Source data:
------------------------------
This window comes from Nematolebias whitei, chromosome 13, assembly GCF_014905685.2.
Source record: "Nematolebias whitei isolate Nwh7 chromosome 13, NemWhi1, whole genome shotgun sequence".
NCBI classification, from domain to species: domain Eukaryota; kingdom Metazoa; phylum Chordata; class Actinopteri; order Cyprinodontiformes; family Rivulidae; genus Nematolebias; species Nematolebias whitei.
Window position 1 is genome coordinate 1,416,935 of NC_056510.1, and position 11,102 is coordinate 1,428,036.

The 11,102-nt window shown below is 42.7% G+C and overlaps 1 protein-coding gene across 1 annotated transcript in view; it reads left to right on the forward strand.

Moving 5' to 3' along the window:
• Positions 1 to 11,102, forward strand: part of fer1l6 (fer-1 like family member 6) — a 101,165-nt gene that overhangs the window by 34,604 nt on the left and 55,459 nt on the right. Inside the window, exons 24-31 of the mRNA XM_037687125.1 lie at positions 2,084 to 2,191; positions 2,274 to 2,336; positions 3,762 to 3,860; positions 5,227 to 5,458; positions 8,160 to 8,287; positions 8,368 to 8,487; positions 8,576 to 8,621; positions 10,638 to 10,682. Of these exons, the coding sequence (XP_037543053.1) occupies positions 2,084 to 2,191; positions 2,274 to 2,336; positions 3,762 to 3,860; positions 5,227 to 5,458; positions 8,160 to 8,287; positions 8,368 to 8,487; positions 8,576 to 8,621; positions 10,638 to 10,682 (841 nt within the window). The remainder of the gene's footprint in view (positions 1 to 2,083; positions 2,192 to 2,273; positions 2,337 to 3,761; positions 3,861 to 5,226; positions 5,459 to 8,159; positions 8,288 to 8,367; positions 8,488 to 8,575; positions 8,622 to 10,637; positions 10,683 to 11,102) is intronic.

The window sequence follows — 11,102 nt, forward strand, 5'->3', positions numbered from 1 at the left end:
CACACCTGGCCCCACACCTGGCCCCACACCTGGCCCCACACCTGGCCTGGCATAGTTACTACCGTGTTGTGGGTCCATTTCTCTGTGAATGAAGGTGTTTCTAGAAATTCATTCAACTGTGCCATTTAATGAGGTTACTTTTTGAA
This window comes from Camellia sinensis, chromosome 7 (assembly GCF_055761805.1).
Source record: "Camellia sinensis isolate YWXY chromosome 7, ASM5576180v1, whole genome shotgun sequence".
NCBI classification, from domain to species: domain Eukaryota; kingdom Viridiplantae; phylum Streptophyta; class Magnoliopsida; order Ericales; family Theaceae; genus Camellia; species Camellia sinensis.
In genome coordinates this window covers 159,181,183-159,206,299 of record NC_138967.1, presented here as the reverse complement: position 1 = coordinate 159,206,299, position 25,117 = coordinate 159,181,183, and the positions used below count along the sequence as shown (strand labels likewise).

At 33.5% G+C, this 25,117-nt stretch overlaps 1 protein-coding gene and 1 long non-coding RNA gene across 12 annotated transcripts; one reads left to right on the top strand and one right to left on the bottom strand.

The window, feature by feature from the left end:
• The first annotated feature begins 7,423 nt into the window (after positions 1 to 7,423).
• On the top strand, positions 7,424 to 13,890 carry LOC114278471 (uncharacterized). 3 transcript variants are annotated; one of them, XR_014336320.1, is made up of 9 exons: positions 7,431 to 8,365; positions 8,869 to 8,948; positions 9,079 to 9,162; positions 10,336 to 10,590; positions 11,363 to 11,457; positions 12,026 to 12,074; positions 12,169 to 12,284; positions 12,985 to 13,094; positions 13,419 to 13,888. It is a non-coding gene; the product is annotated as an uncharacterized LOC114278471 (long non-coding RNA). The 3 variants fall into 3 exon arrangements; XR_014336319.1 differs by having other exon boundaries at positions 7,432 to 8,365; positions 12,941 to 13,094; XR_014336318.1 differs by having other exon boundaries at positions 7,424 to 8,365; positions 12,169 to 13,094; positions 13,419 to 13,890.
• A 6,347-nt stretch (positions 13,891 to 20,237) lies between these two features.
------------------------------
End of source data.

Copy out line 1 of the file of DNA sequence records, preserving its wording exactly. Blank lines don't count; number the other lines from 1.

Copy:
This window comes from Nematolebias whitei, chromosome 13, assembly GCF_014905685.2.